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02-02-2012, 01:39 PM
One of the aspects which stands out to me about Aikido has to do with yamabiko, or vibrational quality...as I understand it, at any rate. In my training I noticed a whole lotta shakin' goin' on and the more I practice it the more interesting it becomes. What I tend to do when playing around with the idea is to relax or tighten different areas and see how the momentum shifts through the body. If I focus on what I think of as controlled relaxation (relaxing, but not "too much"), I start to feel interesting vibrational articulations through my body.
Most of us are familiar with furi tama and tekubi shindo and I've heard of a few others alluded to here and there. 1) What kind of "vibrational" exercises do you practice and 2)what are you focusing on while you do it? 3)What kinds of benefits are you perceiving? 4)Additional thoughts or comments are appreciated.
p.s. please refrain from commenting on anyone else's practice/experience; this is entirely about articulating your own practice.
02-02-2012, 05:41 PM
So in doing tekubishindo undo today I felt tingling lines based on where I was trying to activate. I first imagine I'm sucking a pingpong ball into each hand, more or less centrally located, just above the heel of the palm. I expand my palm trying to feel the pull on this "pingpong ball" as I shake up and down above my head. I try to relax whatever begins to feel muscular strain while maintaining the bouncing action. When I throw my hands upward, my body moves up with it, so my whole body is bouncing as part of the movement.
Mentally, I keep coming back to focus on those "pingpong balls" and hara, trying to hold their respective feelings at the same time in my mind.
...Anyway, FWIW. Mine is not even close to an authoritive understanding; just sharing what I'm trying out. My hope is to map out different approaches to these simple exercises, which I believe have deeper ramifications than simply "warming up."
Some supplemental examples I found online:
http://www.youtube.com/watch?v=vjN0aBkwG_o (@4:10 = tekubi shindo undo)
This is the only one I found which offered some kind of description for application.
Here's an example of tori fune undo followed by something that has similarities to the Chinkon Gyo I've practiced.
Another example including the Chinkon Gyo similar to the Tamura Sensei example.
02-03-2012, 02:22 PM
we do a seated version of furitama and standing tekubi shindo as part of warmups in every class. My only focus when doing them is to relaxedly connect my body, initiate movement in the center and get that movement out to my hands. That's my current best interpretation of the exercises. Oh and I'll initially start on the inhale to build a slight pressure, helps in the connection, but then breathe normally and try to maintain that same connectedness.
02-03-2012, 02:41 PM
we do a form of seated tekubi shindo (didnt know that was its name, so thanks :) )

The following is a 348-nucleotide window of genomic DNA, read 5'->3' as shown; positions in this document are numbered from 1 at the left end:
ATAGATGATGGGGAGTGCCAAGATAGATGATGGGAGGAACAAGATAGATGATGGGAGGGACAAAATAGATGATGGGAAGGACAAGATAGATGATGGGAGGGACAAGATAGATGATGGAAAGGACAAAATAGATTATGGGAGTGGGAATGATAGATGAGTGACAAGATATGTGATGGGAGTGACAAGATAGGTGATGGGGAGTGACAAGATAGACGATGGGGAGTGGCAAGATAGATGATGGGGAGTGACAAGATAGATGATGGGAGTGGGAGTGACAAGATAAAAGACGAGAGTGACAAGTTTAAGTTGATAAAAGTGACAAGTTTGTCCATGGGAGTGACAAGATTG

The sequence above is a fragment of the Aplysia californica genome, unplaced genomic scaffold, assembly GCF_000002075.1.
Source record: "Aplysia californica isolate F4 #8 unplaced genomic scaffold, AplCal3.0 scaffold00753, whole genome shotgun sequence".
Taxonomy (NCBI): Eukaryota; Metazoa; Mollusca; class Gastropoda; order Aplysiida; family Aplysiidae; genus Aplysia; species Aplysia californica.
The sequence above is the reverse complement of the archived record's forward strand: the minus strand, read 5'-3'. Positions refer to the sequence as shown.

my sensei lets the hands shake low and then high (a little above head level), then low, then hi.
recently, he told us to use the vibration to feel for an integration between our backside and our front.
every once and a while i do a seated furitama (didnt know that name either!)
--something i picked up in my early days before i came to my current dojo.
i remember that the creation of vibration was described as a good way to calm ones nerves (center), e.g., an antidote to 'butterflies in the stomach."
also, i like to incorporate sound in the breathing-out--i find it helps encourage the vibrations and makes it much more 'feel-able'.
02-03-2012, 03:52 PM
1) What kind of "vibrational" exercises do you practice
A) tekubifuri, B) furitama, C) "shaking off" the hands (no idea if everyone considers this distinct from tekubi furi (shindo in your terminology) but I do); and 4) incorporating the latter application in funetori undo with core-driven action
2)what are you focusing on while you do it? In the first two getting the whole body to vibrate sympathteically in resonance with the hands, but only using the actuation in the arms to cause the shaking. in the second two to drive the vibrations to the extremity and rebound
3)What kinds of benefits are you perceiving? A) It makes the body sensitive to remote movement in any other body in contact, IOW it develops the sense that allow one to "feel' how far one has driven an instability into a partner's structure in kokyu tanden ho. B) It develops striking power (fajin the CMA would call it) C) it teaches you how to deploy a resonance in the body and project it from the body to trigger flexor/extensor reflex actions in an opponent; D) it immunizes or provides counter-reflexive defenses to having an opponent attack your flexor/extensor reflexes triggered by the same means
4)Additional thoughts or comments are appreciated.
Resonance allows one to trigger reflexes in the opponents body causing instability (kuzushi) -- this training is absolutely vital to learn that.
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